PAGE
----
The difficulty of selling quality

by B.B. Pelletier

Announcement: Randy Stratman is this week’s winner of Pyramyd Air’s Big Shot of the Week on their facebook page. He’ll receive a $50 Pyramyd Air gift card! Congratulations!

Randy Stratman took this week’s winning photo.

I made a remark in a comment this week that surprised me. Blog reader /Dave asked me to approach Crosman about resurrecting the Sterling rifle and I told him the following:

I doubt anyone will ever make this airgun again. As well-made as it is, this would be a $500-600 air rifle.
It’s sad that it’s just too nice to be made today, but that’s probably why Crosman decided to drop it when they took over. After the initial 300 sold to enthusiasts, they would sell maybe 50 a year. They need numbers of a thousand or more.

I made that comment rather quickly after reading his request; but after I read what I had said, I thought about it for a long time. Is quality really that difficult to sell today?

You might argue that it isn’t and use any one of a number of products to support your point. Rolex has long been a name used to connote quality among watches, though there are other makers like Audemars Piguet and Patek Phillippe whose products are made just as well if not better. And in the world of automobiles, Rolls Royce is the name everyone thinks of when they think of the best.

I could go on, but I’m sure you see my point. So, why do I say it’s difficult to sell quality?

Because it can be.

It’s particularly difficult to sell quality when the brand name is either not known or when the name has been used to brand similar products of a lower quality to benefit from the marketing cachet of the original good name.

What’s in a name?
Take the name Luger. The name Luger was never officially applied to the handgun we all call the German Luger. Lugers weren’t called Lugers — they were the model P08. But the Stoeger Corporation purchased the rights to the Luger name in 1923 and has used it ever since. Ask any gun collector whether a Stoeger Luger is a real Luger, and you’ll get a laugh. Yes, the guns they sell are legally Lugers, but no firearms collector categorizes them that way.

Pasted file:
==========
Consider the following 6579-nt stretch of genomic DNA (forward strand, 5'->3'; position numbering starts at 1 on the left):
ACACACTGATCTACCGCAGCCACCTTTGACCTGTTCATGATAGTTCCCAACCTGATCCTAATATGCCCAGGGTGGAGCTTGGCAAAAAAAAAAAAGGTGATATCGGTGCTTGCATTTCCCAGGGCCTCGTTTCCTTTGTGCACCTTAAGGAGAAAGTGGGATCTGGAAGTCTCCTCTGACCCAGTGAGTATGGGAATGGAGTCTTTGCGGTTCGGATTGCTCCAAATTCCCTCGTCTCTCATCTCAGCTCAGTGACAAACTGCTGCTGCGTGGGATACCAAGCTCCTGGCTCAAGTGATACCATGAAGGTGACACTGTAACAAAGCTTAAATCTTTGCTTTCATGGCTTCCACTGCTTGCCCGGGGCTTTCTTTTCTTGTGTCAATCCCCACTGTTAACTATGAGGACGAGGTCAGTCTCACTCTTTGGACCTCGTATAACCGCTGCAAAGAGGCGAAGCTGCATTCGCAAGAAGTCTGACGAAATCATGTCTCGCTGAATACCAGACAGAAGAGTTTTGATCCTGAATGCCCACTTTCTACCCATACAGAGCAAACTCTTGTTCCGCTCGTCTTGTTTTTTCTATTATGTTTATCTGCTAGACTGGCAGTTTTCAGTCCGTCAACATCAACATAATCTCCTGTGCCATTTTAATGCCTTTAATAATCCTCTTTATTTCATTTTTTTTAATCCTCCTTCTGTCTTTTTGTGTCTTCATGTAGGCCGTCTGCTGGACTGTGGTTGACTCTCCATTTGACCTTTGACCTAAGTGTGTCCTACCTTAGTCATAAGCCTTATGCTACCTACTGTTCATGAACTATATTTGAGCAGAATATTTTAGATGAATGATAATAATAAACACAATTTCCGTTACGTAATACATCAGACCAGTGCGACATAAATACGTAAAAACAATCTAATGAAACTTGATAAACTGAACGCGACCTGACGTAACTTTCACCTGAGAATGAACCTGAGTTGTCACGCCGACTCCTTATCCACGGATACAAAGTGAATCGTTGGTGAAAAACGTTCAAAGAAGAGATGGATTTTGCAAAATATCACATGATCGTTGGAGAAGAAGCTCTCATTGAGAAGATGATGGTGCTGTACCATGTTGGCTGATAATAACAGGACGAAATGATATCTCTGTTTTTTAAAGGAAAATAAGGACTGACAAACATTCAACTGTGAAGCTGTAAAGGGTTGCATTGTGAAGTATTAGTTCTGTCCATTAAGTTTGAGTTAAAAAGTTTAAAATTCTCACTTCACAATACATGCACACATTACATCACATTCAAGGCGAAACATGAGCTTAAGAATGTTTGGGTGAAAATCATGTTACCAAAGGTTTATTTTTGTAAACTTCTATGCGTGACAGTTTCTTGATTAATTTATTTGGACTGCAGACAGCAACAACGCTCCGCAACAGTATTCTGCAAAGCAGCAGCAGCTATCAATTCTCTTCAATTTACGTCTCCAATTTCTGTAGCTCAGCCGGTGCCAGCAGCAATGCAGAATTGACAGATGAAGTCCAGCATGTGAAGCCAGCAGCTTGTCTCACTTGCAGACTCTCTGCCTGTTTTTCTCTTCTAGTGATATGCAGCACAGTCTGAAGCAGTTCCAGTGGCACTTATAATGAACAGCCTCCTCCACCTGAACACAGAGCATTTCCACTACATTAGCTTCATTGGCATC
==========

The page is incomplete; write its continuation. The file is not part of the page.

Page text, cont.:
Here is another example. In the 1960s and ’70s, Daisy was very interested in getting into formal target shooting in a big way. One thing they did, and it’s a mistake that a lot of companies make, was to import FWB target rifles with the Daisy name imprinted on them. Those guns sold — not because they said Daisy on the outside, but in spite of it. The Feinwerkbau name was so well-known in the world of target shooting that it negated the Daisy name on the gun. To American shooters, the name Daisy is forever connected to inexpensive BB guns. Hence, the reason Daisy created their Avanti line — to distance their own name from target guns.

Back to quality
But this report isn’t about brand names — it’s about quality and how difficult marketing it can be. Let me illustrate the problem with a couple hypotheticals.

Let’s say Crosman decides to remake the Benjamin Sterling. This time, they’ll “do it right.” They won’t just use a Lothar Walther barrel — it will be a match-grade Lothar Walther barrel. And yes, there is a difference. They have the Sterling drawings, and they decide that much of the gun can be made on a CNC machine — lowering production costs in the end. They currently own several CNC machines, but all of them are operating at full capacity, so this project requires the purchase of a new six-axis, dual-spindle machine that can handle all the machining operations. It will cost them $330,000.

They’ll make the trigger on an EDM machine that they are using only 75 percent of the time, so figure $5,000/month for that. They calculate that the special dies they will need for various small parts like the sights will cost $115,000. The time spent inputting the drawings into the CAD software and debugging each routine will cost another $50,000. And so on. Let’s say that after the miscellaneous tooling gets added in, the cost is up to $600,000. That’s just for startup.

Now, let’s build the gun. The barrels will cost $71 each, unfinished. That’s the price when you buy 1,000 at a time and guarantee at least 5,000 per year. Finishing adds about $8.50.  The other raw materials for the action will cost $86, and the additional processing costs on all of them will add $157. The walnut stock blanks will cost $27 each, and the processing costs for shaping, inletting, checkering, sanding, sealing, staining and finishing will bump that up to $49. Add all the material costs together and the labor required to assemble, test and package each rifle and the number comes out at $401 delivered to the loading dock. Crosman adds their markup on top of that, and their top-tier distributors are able to purchase the rifle for $512 (I’m being extremely conservative — they would want to make a lot more than that for an expense this large!). So the lowest street price you will ever see for this new model is $635.